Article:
However, you may also want to make a feature of the doors or windows in your garden room - making the most of the outdoor space and natural light in the garden.
Wall-to-ceiling windows that take up a whole side of the room are very popular, as are bifold doors that allow you to open the entire side of the room to bring the outside in.
These can add around £2,000 to £3,000 to the overall cost.
Kitchens and bathrooms
If you’re planning to use the space as a gym or workshop you may want to install some washing facilities.
Connecting cold water means digging a trench, as with electrics, with pipes that run from your home to the garden room. Hot water can mean fitting a small hot water tank. Both of these can cost around £500.
Fitting a fully plumbed toilet means connecting the garden room to the mains sewage. This will have to be covered by Building Regulations, so it is usually only done for the largest projects where strictly necessary.
Overall installation of the pipe work, pumps, macerators and other fixtures will be several thousand pounds.
Other options are to install eco-options like a composting toilet, or rainwater collecting systems.
Like your home, your options when it comes to interior designs are essentially limitless, with prices to match.
You could install budget laminate flooring for around £15pm2, or luxurious hardwood flooring for £50pm2.
Frequently asked questions about garden rooms
Adding a garden room to your home is a big step, and people often have common questions about the process.
Do I need planning permission to build a garden room or garden office?
In most cases, you won’t need planning permission before constructing a garden room, as most are covered by permitted development rights.
Under planning rules, garden rooms are classed as outbuildings, and to be exempt from needing planning permission they must be under a certain size, depending where they are on your property:
- If it is within 2m of your boundary, it must be less than 2.5m tall.
- If it is further away, it can rise to 4m tall at its highest point, with a maximum eaves height of 2.5m.
- It cannot cover more than half of the space of your garden.
- It must be single storey, and not have any veranda, balcony or raised platform.
These rules are stricter if you are in a conversation area, Area of Outstanding National Beauty, or have a listed property.
Can I use my garden room for anything I want?
In order to avoid having to apply for planning permission, your garden room must be considered “incidental” to your main property.
If it is used residentially - which means if people sleep in it, even occasionally - it will typically not be counted as incidental. Similarly, if you are going to work in it full time, running a business from it, it may also not be considered incidental, and you may need planning permission.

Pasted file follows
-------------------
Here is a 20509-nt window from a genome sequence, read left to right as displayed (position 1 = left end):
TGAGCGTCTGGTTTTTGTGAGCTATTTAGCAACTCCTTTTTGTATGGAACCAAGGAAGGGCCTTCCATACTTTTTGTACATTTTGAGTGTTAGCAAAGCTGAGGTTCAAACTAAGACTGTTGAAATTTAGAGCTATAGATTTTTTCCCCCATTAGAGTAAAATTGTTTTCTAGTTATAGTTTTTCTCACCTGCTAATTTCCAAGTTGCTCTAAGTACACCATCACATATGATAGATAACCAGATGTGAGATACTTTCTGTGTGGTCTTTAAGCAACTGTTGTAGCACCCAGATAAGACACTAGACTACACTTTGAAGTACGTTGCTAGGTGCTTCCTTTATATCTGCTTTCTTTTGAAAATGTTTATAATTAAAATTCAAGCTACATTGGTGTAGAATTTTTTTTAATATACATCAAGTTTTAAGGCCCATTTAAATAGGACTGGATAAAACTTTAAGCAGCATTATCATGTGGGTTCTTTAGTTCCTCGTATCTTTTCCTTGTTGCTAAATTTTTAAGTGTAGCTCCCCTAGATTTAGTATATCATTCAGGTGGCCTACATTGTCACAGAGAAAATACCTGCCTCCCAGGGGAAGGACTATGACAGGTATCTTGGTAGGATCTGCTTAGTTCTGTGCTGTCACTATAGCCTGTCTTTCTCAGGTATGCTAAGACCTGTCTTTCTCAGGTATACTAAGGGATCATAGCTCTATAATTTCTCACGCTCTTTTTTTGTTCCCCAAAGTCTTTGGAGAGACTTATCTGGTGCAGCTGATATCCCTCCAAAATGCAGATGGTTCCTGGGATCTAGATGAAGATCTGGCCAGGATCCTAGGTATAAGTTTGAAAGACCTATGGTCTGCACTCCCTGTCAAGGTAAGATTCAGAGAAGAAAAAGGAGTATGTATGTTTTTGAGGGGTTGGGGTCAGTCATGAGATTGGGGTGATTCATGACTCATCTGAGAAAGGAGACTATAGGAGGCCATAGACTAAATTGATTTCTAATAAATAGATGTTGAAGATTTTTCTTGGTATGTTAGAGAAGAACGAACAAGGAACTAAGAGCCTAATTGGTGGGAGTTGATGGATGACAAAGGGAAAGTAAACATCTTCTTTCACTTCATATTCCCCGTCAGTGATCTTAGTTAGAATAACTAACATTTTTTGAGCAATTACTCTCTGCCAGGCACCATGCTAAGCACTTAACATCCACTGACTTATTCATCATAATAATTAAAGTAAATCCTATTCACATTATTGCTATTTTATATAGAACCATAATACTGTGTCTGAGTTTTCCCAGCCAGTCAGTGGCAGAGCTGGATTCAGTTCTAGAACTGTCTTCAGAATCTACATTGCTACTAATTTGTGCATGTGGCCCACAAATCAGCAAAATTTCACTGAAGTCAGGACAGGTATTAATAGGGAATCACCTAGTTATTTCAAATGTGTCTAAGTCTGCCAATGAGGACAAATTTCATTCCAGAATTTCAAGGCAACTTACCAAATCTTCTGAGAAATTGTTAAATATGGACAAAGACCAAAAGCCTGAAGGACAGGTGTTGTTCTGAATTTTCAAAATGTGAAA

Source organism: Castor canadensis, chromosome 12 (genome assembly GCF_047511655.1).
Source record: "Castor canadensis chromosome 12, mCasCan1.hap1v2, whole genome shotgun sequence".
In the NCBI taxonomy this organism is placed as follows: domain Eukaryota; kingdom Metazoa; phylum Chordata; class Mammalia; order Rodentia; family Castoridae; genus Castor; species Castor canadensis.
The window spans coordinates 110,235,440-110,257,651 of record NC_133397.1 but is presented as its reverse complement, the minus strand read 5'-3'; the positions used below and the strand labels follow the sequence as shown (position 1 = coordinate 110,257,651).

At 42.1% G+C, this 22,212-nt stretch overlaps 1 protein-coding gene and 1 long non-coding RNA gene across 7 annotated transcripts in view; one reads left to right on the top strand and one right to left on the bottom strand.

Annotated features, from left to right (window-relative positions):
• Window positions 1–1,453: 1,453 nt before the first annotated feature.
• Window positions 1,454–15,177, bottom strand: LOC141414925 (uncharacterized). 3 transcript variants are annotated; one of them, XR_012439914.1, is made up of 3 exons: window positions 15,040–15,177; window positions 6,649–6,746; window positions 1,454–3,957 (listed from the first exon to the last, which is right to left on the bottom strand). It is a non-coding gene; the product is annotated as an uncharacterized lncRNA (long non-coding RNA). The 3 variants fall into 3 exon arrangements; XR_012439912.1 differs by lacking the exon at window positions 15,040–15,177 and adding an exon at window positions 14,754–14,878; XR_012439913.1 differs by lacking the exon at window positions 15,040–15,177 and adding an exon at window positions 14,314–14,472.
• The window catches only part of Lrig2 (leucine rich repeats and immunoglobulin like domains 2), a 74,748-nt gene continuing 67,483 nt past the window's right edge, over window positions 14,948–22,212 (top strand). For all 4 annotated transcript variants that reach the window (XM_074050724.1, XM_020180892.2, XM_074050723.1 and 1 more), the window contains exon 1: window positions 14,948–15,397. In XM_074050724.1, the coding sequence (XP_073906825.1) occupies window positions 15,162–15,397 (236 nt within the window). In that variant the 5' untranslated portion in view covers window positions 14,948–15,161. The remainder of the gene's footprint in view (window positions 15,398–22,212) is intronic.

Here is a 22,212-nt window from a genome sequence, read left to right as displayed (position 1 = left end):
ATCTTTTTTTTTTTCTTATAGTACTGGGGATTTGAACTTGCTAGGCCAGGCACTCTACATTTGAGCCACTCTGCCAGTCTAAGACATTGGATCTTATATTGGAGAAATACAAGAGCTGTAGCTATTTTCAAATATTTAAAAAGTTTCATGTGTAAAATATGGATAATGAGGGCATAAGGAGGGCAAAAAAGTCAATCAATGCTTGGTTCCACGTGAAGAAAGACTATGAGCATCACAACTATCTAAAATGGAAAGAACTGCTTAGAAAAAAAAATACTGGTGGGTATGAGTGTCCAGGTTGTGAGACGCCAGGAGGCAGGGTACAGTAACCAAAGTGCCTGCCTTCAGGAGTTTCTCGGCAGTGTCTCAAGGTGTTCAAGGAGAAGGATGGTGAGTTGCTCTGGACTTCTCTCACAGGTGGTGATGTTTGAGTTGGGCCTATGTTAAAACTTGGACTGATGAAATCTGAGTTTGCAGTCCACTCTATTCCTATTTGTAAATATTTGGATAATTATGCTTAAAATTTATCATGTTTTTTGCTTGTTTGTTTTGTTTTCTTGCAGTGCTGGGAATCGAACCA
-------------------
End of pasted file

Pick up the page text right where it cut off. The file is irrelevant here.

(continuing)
Speak to the planning department of your local authority to check your circumstances. Submitting a planning application typically costs around £170.
Does my garden room need to be covered by Building Regulations?
If your garden room won’t be used for sleeping in, and is less than 15m2, then it generally won’t need to be covered by Building Regulations. If it is between 15m2 and 30m2 it may still be exempt unless it is less than 1m from your boundary, in which case it will need to be constructed from “substantially non-combustible materials”.
When installing electrics, or connecting it to mains sewage, this will need to be done in line with Building Regulations.
Is it better to have a garden room installed by the manufacturers or to hire a separate building firm?
Garden room manufacturers will typically package its sale along with the cost of its installation. The installers will be familiar with the product and well placed to ensure it is fitted properly according to the manufacturers guidelines.
However, you may wish to hire a building firm yourself to oversee its installation. This way, you can package the creation of a foundation base along with the installation. Depending on the building firm, they may also be able to cover aspects like the decoration and electricals, though you can also hire specialists for each part of the job.
Garden room cost calculator
From a cheap garden office in a small wooden summerhouse, to a garden home office that is fully kitted out with all the specs of your own home, there are options for everyone.
There are three basic price points - simple timber rooms, off-the-peg modular options, or bespoke designs - and plenty of complicating factors even within those tiers, mostly based on size and specification.
Basic additions to consider include laying the groundwork, installing utilities, and particular finishes.
We’ve laid out three scenarios below:
- A small, basic wooden summerhouse
- A medium-sized modular garden room, connected to the utilities
- A large, bespoke unit with bifold doors
|Small summerhouse||Medium office||Large bespoke|
|Cost of unit||£1,500||£4,000||£15,000|